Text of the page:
The desire of stakeholders to have increased information from entities is a constant theme in financial reporting. It can be seen in the various regulatory projects relating to disclosures from accounting standards to corporate governance and certainly in relation to sustainability, as previously discussed in this column.
Investors have become increasingly focused on sustainability and want a clear set of comparable information on environmental and social risks that could affect the value of businesses.
During the recent COP26 summit in Glasgow, the IFRS Foundation announced its proposed way forward, looking at three plans:
- To form a new board, the International Sustainability Standards Board (ISSB), to be responsible for the development of international sustainability disclosure standards
- To consolidate two existing sustainability standard-setters into this new board
- To publish two prototype standards: one on climate-related disclosures and one on more general sustainability issues.
Of these plans, the first two can be considered here together; the third will be discussed in my article next month.
These standards will need to be adopted by national regulators, which will involve a great deal of education, training and enforcement
The new board
The ISSB has the job of creating this new set of disclosure standards, which will be called IFRS Sustainability Disclosure Standards. This is quite a mouthful but simplifying it to IFRS SDS is probably no more helpful. If it’s one thing that accountants could use at times, it is an exercise in branding.
These standards will aim to produce a global baseline for sustainability disclosures and are aimed at being compatible with other jurisdiction-specific requirements, such as the EU’s planned Corporate Sustainability Reporting Directive.
As noted in the second plan, this board will consolidate the Value Reporting Foundation and the Climate Disclosure Board, making both part of the IFRS family under the new board. It is hoped that this consolidation will help the ISSB to become the global standard-setter for sustainability measures for the capital markets.
A wider impact
The ISSB is backed by the International Organization of Securities Commissions, which believes that the board is the most credible mechanism for creating the international benchmark that is really needed in this area.
Even though we accountants know how essential we are to the world, we must also accept that it’s not just up to us, and that any meaningful impact must have wider support. With that in mind, it is good to see the reaction to the announcement of the creation of the ISSB.
The announcement was publicly welcomed by finance ministers across 38 countries, from all six continents. As the IFRS Foundation is embarking on an effort to produce something that can be recognised globally, it will need such support if the proposals are to really carry any weight.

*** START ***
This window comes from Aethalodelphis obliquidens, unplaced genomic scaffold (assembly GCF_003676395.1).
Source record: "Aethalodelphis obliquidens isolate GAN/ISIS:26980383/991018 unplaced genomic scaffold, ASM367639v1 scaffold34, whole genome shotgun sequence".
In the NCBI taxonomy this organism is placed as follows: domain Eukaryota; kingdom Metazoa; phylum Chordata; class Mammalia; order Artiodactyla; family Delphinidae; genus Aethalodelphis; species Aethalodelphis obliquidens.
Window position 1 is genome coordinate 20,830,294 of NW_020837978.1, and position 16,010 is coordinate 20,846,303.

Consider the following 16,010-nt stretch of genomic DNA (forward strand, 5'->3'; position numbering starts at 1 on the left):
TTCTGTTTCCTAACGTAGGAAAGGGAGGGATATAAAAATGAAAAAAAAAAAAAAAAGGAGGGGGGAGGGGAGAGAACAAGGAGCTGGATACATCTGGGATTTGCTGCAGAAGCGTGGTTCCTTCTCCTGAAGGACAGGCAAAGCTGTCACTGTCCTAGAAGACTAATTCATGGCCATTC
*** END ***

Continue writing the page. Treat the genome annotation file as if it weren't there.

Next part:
The plan also appears to have support within the accounting profession. Bill Thomas, global chair and CEO of KPMG, called the development a watershed moment for sustainability disclosure standards. ‘You can’t change what you can’t measure,’ Thomas said, ‘and the creation of globally consistent and transparent sustainability disclosure standards will strengthen our capital markets by helping investors and business leaders make better decisions and refocus their dynamism on long-term value creation.’ (See also ACCA chief executive Helen Brand’s response.)
The ISSB is set to begin its work in 2022, but the widespread adoption of any new standards is likely to take quite some time. These standards will need to be adopted by national regulators, which will involve a great deal of education, training and enforcement in all jurisdictions. With that in mind, the ISSB intends to be a truly global body, with offices in each continent.
It may be an unintended consequence but the accounting nerds among us may be interested in seeing the progress of this, particularly in the US, where the ISSB will have offices. If these standards become adopted by the US, as hoped (and the US was one of the countries welcoming the announcement), it could result in the long hoped for (in some corners) convergence of IFRS and US GAAP to be reignited. (See also Jane Fuller’s Nov column.)
The creation of the new body appears to be every bit as ambitious as the creation of IFRS Standards 20 years ago. While IFRS Standards aimed to improve financial reporting, the hope is that the new Sustainability Disclosure Standards will not only improve that but play a part in moving towards an overall healthier future.